• 12:06 PM
  • 193 views

Little Red Riding Hood and the Second Wave Phylomemeticists

by Joe Roe in On Prehistoric Man

Jamie Tehrani has a great paper in PLOS ONE on The Phylogenetics of Little Red Riding Hood: Researchers have long been fascinated by the strong continuities evident in the oral traditions associated with different...... Read more »

  • December 9, 2013
  • 06:00 AM
  • 446 views

Oldest Human Footprints in North America Identified

by Blake de Pastino in Western Digs

A pair of footprints originally discovered in the Chihuahuan Desert have been found to be the oldest known human tracks in North America.
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Nicholas J. Felstead, Silvia Gonzalez, David Huddart, Stephen R. Noble, Dirk L. Hoffmann, Sarah E. Metcalfe, Melanie J. Leng, Bruce M. Albert, Alistair W.G. Pike, Arturo Gonzalez-Gonzalez.... (2013) Holocene-aged human footprints from the Cuatrociénegas Basin, NE Mexico. Journal of Archaeological Science. info:/http://dx.doi.org/10.1016/j.jas.2013.11.010

  • December 6, 2013
  • 08:25 AM
  • 215 views

Sickles? You’re still wondering about sickles?

by M. Cornelissen in hazelnut relations

Imagine a settlement 14 000 years ago. Image a few round buildings. Imagine a group of people living there, a few families maybe, living by hunting gazelle and birds and gathering, amongst other plants wild legumes and wild barley (Edwards 2007; Colledge 2001). Imagine somebody going about his or her business, collecting and hunting in the vicinity of the settlement and carrying with them all they needed. Imagine this tool set, carefully held in a bag or basket, left lying near the wall of a building, a house probably. Imagine it containing a few pebbles, some with traces that show they have been used; containing a flint core from which very handy bladelets can be made; containing some more bits and pieces, a bone haft, some gazelle foot bones (phalanges) and half moon shaped flint implements, perhaps arrow- or spearheads. And a sickle.... Read more »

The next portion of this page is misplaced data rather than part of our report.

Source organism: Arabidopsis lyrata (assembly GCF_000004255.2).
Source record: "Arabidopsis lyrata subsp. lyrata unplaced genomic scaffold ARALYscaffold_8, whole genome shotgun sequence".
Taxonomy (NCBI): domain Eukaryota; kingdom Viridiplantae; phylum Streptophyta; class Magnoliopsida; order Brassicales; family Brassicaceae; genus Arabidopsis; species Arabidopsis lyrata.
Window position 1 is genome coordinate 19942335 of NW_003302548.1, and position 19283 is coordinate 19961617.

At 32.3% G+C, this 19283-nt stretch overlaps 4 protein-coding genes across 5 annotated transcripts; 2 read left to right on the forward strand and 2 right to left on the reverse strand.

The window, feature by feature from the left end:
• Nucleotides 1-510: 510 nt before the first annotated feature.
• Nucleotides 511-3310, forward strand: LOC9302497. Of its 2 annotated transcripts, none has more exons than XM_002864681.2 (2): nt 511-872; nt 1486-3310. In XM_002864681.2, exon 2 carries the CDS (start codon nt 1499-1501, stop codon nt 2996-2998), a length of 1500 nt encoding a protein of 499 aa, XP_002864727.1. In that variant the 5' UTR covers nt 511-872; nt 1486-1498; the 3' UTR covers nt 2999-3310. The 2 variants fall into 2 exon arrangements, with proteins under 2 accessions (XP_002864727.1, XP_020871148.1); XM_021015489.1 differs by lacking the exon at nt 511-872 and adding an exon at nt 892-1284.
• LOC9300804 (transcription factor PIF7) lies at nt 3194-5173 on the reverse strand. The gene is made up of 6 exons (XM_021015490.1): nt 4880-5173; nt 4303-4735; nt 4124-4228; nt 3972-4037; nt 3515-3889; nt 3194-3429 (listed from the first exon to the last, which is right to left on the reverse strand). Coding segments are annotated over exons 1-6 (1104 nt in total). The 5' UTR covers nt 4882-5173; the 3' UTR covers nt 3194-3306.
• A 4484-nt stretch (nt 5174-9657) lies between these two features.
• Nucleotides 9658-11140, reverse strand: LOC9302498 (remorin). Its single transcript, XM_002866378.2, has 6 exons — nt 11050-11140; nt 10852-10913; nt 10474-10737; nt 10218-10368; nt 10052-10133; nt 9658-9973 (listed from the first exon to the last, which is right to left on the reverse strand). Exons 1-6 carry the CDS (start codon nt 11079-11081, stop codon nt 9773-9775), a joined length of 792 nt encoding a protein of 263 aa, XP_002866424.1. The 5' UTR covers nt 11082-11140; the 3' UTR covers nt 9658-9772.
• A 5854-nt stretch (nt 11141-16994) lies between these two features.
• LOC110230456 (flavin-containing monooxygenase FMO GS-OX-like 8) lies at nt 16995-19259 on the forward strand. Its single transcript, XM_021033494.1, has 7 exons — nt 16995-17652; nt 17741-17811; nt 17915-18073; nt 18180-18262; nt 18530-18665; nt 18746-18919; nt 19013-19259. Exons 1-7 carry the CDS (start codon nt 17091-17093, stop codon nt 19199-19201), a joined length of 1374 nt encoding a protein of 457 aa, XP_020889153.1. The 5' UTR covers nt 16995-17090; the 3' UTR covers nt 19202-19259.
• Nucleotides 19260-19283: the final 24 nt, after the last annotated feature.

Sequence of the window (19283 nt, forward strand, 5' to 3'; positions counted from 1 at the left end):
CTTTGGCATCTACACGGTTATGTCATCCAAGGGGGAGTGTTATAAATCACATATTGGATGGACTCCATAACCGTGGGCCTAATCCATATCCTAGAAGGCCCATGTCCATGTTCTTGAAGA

Philip C. Edwards. (2007) A 14 000 year-old hunter-gatherer's toolkit. Antiquity, 81(314), 865-876. info:/

  • December 3, 2013
  • 04:06 PM
  • 651 views

Monolingualism is bad for the economy

by Ingrid Piller in Language on the Move

In most countries of immigration, linguistic diversity is by and large ignored by policy makers. If there are language-related policies, they take a deficit view of migrants and their children and focus on improving their English (or whatever the national … Continue reading →... Read more »

  • December 3, 2013
  • 02:34 PM
  • 473 views

Men, Women, and Big PNAS Papers

by Neuroskeptic in Neuroskeptic_Discover

This morning, the world woke up to the news that Scientists discover the difference between male and female brains Britain’s Independent today actually made that their front page. They went on to discuss “the hardwired difference that could explain why men are ‘better at map reading’”. The rest of the world’s media were no less […]The post Men, Women, and Big PNAS Papers appeared first on Neuroskeptic.... Read more »

  • December 3, 2013
  • 10:58 AM
  • 409 views

Disease and Agriculture in Mississippian Period N. America

by Katy Meyers Emery in Bones Don't Lie